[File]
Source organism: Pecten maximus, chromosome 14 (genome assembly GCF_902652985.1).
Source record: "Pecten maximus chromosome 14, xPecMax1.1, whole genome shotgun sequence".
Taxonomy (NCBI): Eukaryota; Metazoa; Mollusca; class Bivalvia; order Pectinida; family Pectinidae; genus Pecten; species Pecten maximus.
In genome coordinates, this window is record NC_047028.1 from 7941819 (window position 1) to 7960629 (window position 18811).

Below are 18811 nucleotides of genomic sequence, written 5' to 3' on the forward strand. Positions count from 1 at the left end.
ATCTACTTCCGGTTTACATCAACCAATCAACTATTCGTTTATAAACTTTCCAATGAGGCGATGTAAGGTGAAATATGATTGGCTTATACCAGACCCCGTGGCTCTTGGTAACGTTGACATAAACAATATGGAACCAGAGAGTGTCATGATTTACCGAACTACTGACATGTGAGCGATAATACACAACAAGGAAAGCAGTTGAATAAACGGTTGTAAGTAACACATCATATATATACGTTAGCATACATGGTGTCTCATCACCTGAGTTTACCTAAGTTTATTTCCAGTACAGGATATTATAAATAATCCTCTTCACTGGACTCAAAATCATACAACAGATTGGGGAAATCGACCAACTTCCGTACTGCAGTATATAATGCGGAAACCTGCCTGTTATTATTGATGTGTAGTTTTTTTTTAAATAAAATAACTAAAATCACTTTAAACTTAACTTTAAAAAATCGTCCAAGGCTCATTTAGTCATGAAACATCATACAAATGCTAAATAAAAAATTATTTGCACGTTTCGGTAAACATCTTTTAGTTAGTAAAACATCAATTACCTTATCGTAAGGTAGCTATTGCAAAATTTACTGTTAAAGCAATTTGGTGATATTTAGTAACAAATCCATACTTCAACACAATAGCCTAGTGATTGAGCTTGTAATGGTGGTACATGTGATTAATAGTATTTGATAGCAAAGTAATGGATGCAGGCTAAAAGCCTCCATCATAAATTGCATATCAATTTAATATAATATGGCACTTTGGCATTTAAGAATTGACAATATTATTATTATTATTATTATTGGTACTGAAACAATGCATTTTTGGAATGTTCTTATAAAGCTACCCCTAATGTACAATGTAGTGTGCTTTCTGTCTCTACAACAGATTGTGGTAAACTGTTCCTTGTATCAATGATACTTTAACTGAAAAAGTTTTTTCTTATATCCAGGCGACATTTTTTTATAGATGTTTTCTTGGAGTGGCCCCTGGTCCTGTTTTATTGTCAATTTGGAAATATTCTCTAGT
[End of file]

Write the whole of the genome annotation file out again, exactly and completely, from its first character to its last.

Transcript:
Source organism: Pecten maximus, chromosome 14 (genome assembly GCF_902652985.1).
Source record: "Pecten maximus chromosome 14, xPecMax1.1, whole genome shotgun sequence".
Taxonomy (NCBI): Eukaryota; Metazoa; Mollusca; class Bivalvia; order Pectinida; family Pectinidae; genus Pecten; species Pecten maximus.
In genome coordinates, this window is record NC_047028.1 from 7941819 (window position 1) to 7960629 (window position 18811).

Below are 18811 nucleotides of genomic sequence, written 5' to 3' on the forward strand. Positions count from 1 at the left end.
ATCTACTTCCGGTTTACATCAACCAATCAACTATTCGTTTATAAACTTTCCAATGAGGCGATGTAAGGTGAAATATGATTGGCTTATACCAGACCCCGTGGCTCTTGGTAACGTTGACATAAACAATATGGAACCAGAGAGTGTCATGATTTACCGAACTACTGACATGTGAGCGATAATACACAACAAGGAAAGCAGTTGAATAAACGGTTGTAAGTAACACATCATATATATACGTTAGCATACATGGTGTCTCATCACCTGAGTTTACCTAAGTTTATTTCCAGTACAGGATATTATAAATAATCCTCTTCACTGGACTCAAAATCATACAACAGATTGGGGAAATCGACCAACTTCCGTACTGCAGTATATAATGCGGAAACCTGCCTGTTATTATTGATGTGTAGTTTTTTTTTAAATAAAATAACTAAAATCACTTTAAACTTAACTTTAAAAAATCGTCCAAGGCTCATTTAGTCATGAAACATCATACAAATGCTAAATAAAAAATTATTTGCACGTTTCGGTAAACATCTTTTAGTTAGTAAAACATCAATTACCTTATCGTAAGGTAGCTATTGCAAAATTTACTGTTAAAGCAATTTGGTGATATTTAGTAACAAATCCATACTTCAACACAATAGCCTAGTGATTGAGCTTGTAATGGTGGTACATGTGATTAATAGTATTTGATAGCAAAGTAATGGATGCAGGCTAAAAGCCTCCATCATAAATTGCATATCAATTTAATATAATATGGCACTTTGGCATTTAAGAATTGACAATATTATTATTATTATTATTATTGGTACTGAAACAATGCATTTTTGGAATGTTCTTATAAAGCTACCCCTAATGTACAATGTAGTGTGCTTTCTGTCTCTACAACAGATTGTGGTAAACTGTTCCTTGTATCAATGATACTTTAACTGAAAAAGTTTTTTCTTATATCCAGGCGACATTTTTTTATAGATGTTTTCTTGGAGTGGCCCCTGGTCCTGTTTTATTGTCAATTTGGAAATATTCTCTAGT